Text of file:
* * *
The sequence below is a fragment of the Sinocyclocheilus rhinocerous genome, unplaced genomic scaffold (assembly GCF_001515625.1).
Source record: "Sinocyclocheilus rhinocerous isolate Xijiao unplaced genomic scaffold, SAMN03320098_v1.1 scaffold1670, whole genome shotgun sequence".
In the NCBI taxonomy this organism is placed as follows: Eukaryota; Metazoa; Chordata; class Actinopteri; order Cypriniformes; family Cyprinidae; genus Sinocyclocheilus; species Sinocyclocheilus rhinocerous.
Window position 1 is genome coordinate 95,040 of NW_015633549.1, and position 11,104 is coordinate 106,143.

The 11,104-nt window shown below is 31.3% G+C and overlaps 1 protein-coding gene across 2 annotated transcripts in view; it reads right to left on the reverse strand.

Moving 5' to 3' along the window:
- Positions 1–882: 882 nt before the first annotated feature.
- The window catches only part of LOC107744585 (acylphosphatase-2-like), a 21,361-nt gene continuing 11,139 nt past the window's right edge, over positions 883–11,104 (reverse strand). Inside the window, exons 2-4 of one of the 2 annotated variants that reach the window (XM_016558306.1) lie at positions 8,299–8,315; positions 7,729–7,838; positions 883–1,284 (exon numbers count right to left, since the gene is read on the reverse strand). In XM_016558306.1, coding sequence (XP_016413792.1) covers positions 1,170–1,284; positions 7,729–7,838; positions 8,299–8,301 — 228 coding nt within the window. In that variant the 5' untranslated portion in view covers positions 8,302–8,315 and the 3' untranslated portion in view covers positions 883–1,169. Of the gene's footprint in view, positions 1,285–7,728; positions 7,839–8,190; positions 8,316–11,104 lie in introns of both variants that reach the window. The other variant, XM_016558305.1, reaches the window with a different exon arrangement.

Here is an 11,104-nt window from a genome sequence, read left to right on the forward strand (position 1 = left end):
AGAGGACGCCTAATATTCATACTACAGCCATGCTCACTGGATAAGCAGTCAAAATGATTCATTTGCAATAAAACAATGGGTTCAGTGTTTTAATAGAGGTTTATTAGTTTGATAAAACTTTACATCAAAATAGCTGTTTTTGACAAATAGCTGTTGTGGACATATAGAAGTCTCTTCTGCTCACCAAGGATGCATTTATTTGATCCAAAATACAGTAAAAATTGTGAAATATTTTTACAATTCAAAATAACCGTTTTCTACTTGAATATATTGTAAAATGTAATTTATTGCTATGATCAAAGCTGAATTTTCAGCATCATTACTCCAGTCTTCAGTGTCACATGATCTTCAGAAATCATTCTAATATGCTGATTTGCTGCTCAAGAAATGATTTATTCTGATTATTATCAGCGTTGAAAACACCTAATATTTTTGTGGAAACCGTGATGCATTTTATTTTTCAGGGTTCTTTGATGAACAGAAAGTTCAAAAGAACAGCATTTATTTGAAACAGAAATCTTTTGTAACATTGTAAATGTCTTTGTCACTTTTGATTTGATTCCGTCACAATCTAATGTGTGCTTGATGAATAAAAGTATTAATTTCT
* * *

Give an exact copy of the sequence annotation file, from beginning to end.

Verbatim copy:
The sequence below is a fragment of the Sinocyclocheilus rhinocerous genome, unplaced genomic scaffold (assembly GCF_001515625.1).
Source record: "Sinocyclocheilus rhinocerous isolate Xijiao unplaced genomic scaffold, SAMN03320098_v1.1 scaffold1670, whole genome shotgun sequence".
In the NCBI taxonomy this organism is placed as follows: Eukaryota; Metazoa; Chordata; class Actinopteri; order Cypriniformes; family Cyprinidae; genus Sinocyclocheilus; species Sinocyclocheilus rhinocerous.
Window position 1 is genome coordinate 95,040 of NW_015633549.1, and position 11,104 is coordinate 106,143.

The 11,104-nt window shown below is 31.3% G+C and overlaps 1 protein-coding gene across 2 annotated transcripts in view; it reads right to left on the reverse strand.

Moving 5' to 3' along the window:
- Positions 1–882: 882 nt before the first annotated feature.
- The window catches only part of LOC107744585 (acylphosphatase-2-like), a 21,361-nt gene continuing 11,139 nt past the window's right edge, over positions 883–11,104 (reverse strand). Inside the window, exons 2-4 of one of the 2 annotated variants that reach the window (XM_016558306.1) lie at positions 8,299–8,315; positions 7,729–7,838; positions 883–1,284 (exon numbers count right to left, since the gene is read on the reverse strand). In XM_016558306.1, coding sequence (XP_016413792.1) covers positions 1,170–1,284; positions 7,729–7,838; positions 8,299–8,301 — 228 coding nt within the window. In that variant the 5' untranslated portion in view covers positions 8,302–8,315 and the 3' untranslated portion in view covers positions 883–1,169. Of the gene's footprint in view, positions 1,285–7,728; positions 7,839–8,190; positions 8,316–11,104 lie in introns of both variants that reach the window. The other variant, XM_016558305.1, reaches the window with a different exon arrangement.

Here is an 11,104-nt window from a genome sequence, read left to right on the forward strand (position 1 = left end):
AGAGGACGCCTAATATTCATACTACAGCCATGCTCACTGGATAAGCAGTCAAAATGATTCATTTGCAATAAAACAATGGGTTCAGTGTTTTAATAGAGGTTTATTAGTTTGATAAAACTTTACATCAAAATAGCTGTTTTTGACAAATAGCTGTTGTGGACATATAGAAGTCTCTTCTGCTCACCAAGGATGCATTTATTTGATCCAAAATACAGTAAAAATTGTGAAATATTTTTACAATTCAAAATAACCGTTTTCTACTTGAATATATTGTAAAATGTAATTTATTGCTATGATCAAAGCTGAATTTTCAGCATCATTACTCCAGTCTTCAGTGTCACATGATCTTCAGAAATCATTCTAATATGCTGATTTGCTGCTCAAGAAATGATTTATTCTGATTATTATCAGCGTTGAAAACACCTAATATTTTTGTGGAAACCGTGATGCATTTTATTTTTCAGGGTTCTTTGATGAACAGAAAGTTCAAAAGAACAGCATTTATTTGAAACAGAAATCTTTTGTAACATTGTAAATGTCTTTGTCACTTTTGATTTGATTCCGTCACAATCTAATGTGTGCTTGATGAATAAAAGTATTAATTTCT